$170m Queensland apartment project in receivership, state’s property market still under pressure

A major apartment complex development in Queensland has fallen into receivership, the latest victim of the state’s lacklustre property sales.

Price growth in Queensland remains depressed, with first home buyers still cautious after major banks signalled they are prepared to raise rates outside decisions made by the Reserve Bank.

According to official documents, the company behind the $170 million Alderley Square apartment development, Alderley Village, was placed in receivership in November.

Receivers Korda Mentha were contacted this morning by SmartCompany, but no reply was available prior to publication. The Alderley Village development office was also contacted, but the line appears to be disconnected.

Construction of the development was expected to begin this year, but the development has now collapsed with $12 million in debt, according to the Australian Financial Review.

The project was reportedly backed by private South Africa-based investors. The developer behind the property is PCN Projects, which has offices in both Australia and South Africa.

That company was also contacted this morning, but no reply was available prior to publication.

The development is the latest within Queensland to fail, with a number of properties and resorts going under during the past few years. Apartment supply has exploded in the last decade, especially on the Gold Coast, which has put more downward pressure on prices.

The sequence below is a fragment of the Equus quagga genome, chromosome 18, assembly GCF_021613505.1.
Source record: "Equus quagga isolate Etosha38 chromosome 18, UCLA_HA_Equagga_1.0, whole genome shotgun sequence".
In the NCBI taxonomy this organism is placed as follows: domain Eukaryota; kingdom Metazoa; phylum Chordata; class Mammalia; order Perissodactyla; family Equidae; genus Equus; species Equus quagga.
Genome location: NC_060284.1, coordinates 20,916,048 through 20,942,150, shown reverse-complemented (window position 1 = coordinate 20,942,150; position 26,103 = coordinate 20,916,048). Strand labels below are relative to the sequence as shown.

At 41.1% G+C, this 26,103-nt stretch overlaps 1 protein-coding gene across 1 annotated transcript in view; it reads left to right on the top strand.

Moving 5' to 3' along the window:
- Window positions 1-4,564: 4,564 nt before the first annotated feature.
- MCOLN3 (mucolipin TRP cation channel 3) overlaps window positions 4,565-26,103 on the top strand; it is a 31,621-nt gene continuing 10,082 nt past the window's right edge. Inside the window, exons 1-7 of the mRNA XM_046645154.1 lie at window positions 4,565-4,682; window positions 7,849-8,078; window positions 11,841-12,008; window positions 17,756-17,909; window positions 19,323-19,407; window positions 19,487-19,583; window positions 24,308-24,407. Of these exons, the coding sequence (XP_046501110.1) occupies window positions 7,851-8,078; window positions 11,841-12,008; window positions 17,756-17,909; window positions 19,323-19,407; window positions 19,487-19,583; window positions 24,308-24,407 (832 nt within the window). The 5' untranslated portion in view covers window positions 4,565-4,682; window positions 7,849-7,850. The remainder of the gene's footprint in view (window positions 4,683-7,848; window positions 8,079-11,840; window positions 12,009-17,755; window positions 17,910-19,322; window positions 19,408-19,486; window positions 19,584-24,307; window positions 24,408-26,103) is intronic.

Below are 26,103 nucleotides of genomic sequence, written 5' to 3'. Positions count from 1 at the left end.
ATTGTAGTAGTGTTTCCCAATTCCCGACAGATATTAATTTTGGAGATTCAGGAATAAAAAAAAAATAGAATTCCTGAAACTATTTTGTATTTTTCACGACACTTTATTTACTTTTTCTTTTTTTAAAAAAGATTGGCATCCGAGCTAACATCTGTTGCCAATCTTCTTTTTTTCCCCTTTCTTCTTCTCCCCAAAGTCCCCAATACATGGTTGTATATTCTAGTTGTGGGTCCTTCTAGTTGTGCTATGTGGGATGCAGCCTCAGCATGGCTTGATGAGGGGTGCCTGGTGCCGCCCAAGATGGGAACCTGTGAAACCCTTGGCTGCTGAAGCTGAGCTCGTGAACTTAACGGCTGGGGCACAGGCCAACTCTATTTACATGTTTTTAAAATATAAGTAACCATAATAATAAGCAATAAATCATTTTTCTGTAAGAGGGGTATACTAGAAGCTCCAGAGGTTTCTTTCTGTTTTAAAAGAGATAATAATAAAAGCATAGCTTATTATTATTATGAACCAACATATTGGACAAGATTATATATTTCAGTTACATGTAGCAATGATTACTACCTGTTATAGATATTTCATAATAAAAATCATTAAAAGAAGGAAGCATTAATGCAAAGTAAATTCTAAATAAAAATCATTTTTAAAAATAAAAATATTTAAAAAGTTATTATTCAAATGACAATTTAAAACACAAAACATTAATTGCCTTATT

The Alderley project would have offered over 200 new residential apartments. Reports indicate $55 million worth of apartments were sold during the first 12 months of sales, but transactions slowed soon after.

The collapse comes as home loan arrears in Queensland have also risen above those in other states.

SQM Research managing director Louis Christopher says there has been a definite slowdown in Queensland, with stock continuing to rise causing more price pressures.

“We went through 2011 when there was a period in which house prices fell in Brisbane, and the ABS says there was a 9% fall from peak to trough across 2010-11.”

“That’s a substantial correction. It’s caused enough stress for property developers who have done work based on contracted prices and for those who have to offer a buffer on those prices as well.”

Christopher says developers have had trouble gaining finance, even during the past year or so, and that he’s heard reports of banks breathing down developers’ necks – even when all the finances check out.

“There is quite a lot of stress for new property developers, particularly those working on a thin buffer of prices. When developers start making even a small loss, it can destroy them very quickly.”

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